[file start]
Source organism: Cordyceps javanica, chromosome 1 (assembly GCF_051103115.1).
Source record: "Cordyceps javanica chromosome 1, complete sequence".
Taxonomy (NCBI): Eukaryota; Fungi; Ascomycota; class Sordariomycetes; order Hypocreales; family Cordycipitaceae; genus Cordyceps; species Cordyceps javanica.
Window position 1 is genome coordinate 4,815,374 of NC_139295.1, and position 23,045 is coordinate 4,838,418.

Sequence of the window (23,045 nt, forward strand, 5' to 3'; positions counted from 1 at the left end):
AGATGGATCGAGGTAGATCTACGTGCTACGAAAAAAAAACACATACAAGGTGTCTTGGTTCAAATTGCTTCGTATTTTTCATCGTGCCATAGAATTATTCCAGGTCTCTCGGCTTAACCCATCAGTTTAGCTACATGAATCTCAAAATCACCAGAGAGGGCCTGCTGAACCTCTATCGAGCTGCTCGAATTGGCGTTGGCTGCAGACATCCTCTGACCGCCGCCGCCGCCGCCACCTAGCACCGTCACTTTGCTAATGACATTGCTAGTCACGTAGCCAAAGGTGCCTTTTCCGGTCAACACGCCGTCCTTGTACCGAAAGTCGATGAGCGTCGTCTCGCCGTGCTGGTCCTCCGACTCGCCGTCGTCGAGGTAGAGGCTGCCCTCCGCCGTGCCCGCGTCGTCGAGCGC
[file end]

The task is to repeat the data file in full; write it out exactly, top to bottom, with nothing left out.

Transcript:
Source organism: Cordyceps javanica, chromosome 1 (assembly GCF_051103115.1).
Source record: "Cordyceps javanica chromosome 1, complete sequence".
Taxonomy (NCBI): Eukaryota; Fungi; Ascomycota; class Sordariomycetes; order Hypocreales; family Cordycipitaceae; genus Cordyceps; species Cordyceps javanica.
Window position 1 is genome coordinate 4,815,374 of NC_139295.1, and position 23,045 is coordinate 4,838,418.

Sequence of the window (23,045 nt, forward strand, 5' to 3'; positions counted from 1 at the left end):
AGATGGATCGAGGTAGATCTACGTGCTACGAAAAAAAAACACATACAAGGTGTCTTGGTTCAAATTGCTTCGTATTTTTCATCGTGCCATAGAATTATTCCAGGTCTCTCGGCTTAACCCATCAGTTTAGCTACATGAATCTCAAAATCACCAGAGAGGGCCTGCTGAACCTCTATCGAGCTGCTCGAATTGGCGTTGGCTGCAGACATCCTCTGACCGCCGCCGCCGCCGCCACCTAGCACCGTCACTTTGCTAATGACATTGCTAGTCACGTAGCCAAAGGTGCCTTTTCCGGTCAACACGCCGTCCTTGTACCGAAAGTCGATGAGCGTCGTCTCGCCGTGCTGGTCCTCCGACTCGCCGTCGTCGAGGTAGAGGCTGCCCTCCGCCGTGCCCGCGTCGTCGAGCGC